No one intends to have one too many drinks or a misunderstanding with the police. But the police are not shy about pulling people over for a suspected DUI.
When it’s your first DUI, you probably feel stunned. Maybe you’re even a little angry because you know you were sober. What do you do now? Well – call Metcalf Falls, Criminal Defense Attorneys, P.A.
There are ways to fight DUI charges, whether your first offense is based on drugs or alcohol. It helps that you don’t have any previous DUIs on your record. As an experienced first DUI attorney, Brett Metcalf will scrutinize the facts and determine the most effective strategy that keeps your license valid and your record intact.
Contact Metcalf Falls, Criminal Defense Attorneys, P.A. at (813) 258-4800, or use the online form 24/7 to schedule a free consultation.
Why Hire Metcalf Falls, Criminal Defense Attorneys, P.A.
Brett Metcalf is a successful DUI defense attorney in Tampa, FL. He started his career as a prosecutor and handled over 5,000 cases in the State Attorney’s Office. Since Brett founded his private defense firm in July 2012, he has used his knowledge and experience under Florida DUI law to aggressively defend his clients. He routinely obtains dismissals and acquittals.
Brett’s success for his clients has led to recognition within the legal community. Brett has been selected by his peers as a Top Lawyer in Tampa for DUI Defense in 2018 and 2020. SuperLawyers named him a Rising Star in 2018, 2019 and 2020. He’s also received over 90 five-star client reviews and a perfect 10 rating on Avvo.com.
Defending Against a First Offense DUI
There are many ways you can defend against your first DUI. No case is hopeless. The best defense depends on your specific circumstances, but it’s best to have a lawyer review your case and the prosecutor’s evidence. An experienced attorney can give you a candid assessment of whether you can avoid charges, get the case dismissed, or win at trial.
Potential first DUI defenses include:
- The police lacked probable cause to conduct a traffic stop.
- The police performed an unlawful search and seizure.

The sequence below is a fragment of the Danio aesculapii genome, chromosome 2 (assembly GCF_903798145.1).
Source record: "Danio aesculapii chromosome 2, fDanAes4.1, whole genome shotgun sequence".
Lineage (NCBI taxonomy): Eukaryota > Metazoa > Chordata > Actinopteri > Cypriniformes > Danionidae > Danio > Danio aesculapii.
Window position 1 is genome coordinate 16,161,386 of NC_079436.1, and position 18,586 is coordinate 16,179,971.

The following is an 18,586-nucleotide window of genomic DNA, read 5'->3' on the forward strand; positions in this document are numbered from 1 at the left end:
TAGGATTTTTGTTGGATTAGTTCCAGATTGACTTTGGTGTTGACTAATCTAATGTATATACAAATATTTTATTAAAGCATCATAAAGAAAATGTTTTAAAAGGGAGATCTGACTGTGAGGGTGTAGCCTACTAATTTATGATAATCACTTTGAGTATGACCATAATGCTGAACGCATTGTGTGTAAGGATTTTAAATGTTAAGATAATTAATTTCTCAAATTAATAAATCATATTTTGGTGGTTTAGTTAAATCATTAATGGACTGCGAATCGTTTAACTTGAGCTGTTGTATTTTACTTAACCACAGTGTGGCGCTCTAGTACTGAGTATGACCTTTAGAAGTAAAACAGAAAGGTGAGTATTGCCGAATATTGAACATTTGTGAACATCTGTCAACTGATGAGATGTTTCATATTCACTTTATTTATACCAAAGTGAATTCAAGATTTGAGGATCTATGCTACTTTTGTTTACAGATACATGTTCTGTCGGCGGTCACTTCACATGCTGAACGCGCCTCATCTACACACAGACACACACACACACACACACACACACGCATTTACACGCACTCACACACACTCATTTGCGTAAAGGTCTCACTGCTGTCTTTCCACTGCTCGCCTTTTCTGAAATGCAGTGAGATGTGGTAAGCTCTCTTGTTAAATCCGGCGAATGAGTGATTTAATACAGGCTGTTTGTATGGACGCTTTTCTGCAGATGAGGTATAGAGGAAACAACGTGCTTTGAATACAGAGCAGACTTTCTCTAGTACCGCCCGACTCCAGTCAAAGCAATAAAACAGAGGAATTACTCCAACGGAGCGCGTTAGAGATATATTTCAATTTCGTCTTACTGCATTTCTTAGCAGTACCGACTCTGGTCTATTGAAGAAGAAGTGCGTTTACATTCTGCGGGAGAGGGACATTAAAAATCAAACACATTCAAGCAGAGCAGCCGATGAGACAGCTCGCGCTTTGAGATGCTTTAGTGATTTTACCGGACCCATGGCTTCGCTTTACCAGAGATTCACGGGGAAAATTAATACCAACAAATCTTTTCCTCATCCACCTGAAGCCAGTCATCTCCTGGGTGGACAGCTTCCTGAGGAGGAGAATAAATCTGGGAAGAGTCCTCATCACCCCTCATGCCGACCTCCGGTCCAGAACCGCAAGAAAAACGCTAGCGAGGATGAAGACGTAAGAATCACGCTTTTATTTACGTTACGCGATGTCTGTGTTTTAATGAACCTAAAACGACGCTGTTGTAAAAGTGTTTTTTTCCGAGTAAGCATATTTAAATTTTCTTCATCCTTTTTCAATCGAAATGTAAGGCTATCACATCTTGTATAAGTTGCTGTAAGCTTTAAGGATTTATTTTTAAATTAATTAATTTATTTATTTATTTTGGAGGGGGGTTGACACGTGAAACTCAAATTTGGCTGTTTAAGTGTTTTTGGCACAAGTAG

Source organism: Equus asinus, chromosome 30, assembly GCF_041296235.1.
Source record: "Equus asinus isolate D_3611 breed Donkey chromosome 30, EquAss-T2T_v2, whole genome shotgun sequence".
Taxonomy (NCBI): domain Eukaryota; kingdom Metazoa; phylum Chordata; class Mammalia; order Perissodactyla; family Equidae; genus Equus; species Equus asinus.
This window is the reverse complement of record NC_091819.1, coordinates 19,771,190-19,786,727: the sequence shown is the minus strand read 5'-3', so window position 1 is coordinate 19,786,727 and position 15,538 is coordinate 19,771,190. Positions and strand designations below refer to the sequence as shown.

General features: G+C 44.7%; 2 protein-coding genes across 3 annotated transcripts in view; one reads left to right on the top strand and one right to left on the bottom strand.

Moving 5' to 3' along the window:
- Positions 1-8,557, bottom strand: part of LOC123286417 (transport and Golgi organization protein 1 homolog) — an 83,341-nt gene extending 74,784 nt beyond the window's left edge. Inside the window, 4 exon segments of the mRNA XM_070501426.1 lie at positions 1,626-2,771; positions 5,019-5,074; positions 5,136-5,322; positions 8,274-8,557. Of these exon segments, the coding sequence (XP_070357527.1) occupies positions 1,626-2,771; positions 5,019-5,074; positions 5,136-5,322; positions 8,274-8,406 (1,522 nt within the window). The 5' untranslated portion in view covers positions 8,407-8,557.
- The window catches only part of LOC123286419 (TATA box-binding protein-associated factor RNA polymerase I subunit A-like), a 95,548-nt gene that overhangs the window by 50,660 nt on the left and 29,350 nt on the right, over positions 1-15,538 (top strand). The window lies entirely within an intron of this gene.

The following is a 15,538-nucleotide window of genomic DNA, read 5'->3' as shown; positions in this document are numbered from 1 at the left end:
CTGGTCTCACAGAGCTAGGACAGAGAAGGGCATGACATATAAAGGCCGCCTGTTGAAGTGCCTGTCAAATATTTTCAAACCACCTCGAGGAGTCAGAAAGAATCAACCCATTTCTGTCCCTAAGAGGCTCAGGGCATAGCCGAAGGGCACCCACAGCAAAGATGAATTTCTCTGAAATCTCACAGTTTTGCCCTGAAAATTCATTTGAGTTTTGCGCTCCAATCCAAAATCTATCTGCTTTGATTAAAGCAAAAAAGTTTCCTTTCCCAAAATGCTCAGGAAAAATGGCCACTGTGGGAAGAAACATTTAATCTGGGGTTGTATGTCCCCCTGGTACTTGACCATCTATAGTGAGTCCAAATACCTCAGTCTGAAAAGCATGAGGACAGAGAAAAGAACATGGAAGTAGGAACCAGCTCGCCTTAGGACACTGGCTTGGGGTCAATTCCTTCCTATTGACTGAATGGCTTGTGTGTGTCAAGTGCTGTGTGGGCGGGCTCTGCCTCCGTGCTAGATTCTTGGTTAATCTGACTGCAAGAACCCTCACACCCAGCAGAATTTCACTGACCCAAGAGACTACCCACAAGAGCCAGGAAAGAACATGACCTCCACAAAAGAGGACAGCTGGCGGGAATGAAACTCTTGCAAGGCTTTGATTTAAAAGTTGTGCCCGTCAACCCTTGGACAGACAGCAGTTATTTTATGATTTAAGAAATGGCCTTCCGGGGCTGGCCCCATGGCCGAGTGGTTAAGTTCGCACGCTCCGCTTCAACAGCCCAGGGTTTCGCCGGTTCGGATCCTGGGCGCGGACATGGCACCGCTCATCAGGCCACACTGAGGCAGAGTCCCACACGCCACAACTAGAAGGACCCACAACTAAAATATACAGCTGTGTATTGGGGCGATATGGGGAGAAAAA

- The police department’s sobriety/DUI checkpoint did not comply with legal standards.
- You were not driving or in physical control of a vehicle.
- The chemical test results are inaccurate.
- The field sobriety test results are unreliable.
- You suffered an adverse and unforeseeable reaction to a medication.
- The prosecutor has insufficient evidence that you were impaired.
When You Can Be Charged with Your First DUI?
You could be charged under Florida Statute 316.193 if you were driving or in actual physical control of a vehicle while under the influence of alcohol, any chemical substance under 877.111, or any controlled substance under Chapter 893 impairs your abilities.
For an alcohol-related DUI, the legal blood alcohol content limit is 0.08. If you’re BAC is at or above 0.08, you’ll be charged, but you also can be charged with a lower BAC level if there’s other evidence of your impairment.
A prosecutor can also charge you with DUI if you test positive for drugs. Under Florida Statute 877.111, you’re prohibited from inhaling, ingesting, possessing, selling, buying, or transferring any chemical substances that can intoxicate you or disturb your sensory or mental processes. This includes many things, such as over-the-counter medications or products you can buy at the store.
Implied Consent in Florida & Sobriety Tests
When you drive in Florida, state law says you have already agreed to submit to an approved chemical or physical test to determine whether there’s alcohol in your system when you are lawfully arrested for a DUI. The implied consent law is found in Florida Statute 316.1932.
When you’re pulled over under suspicion of drunk driving for the first time, the officer will ask you some questions. They are listening to your answers and observing your behavior.
If there are initial signs that you have been drinking or taken drugs, the officer might ask you to blow into a roadside breath device or step out of the vehicle. The officer might ask you to perform one or more physical tasks, known as field sobriety tests.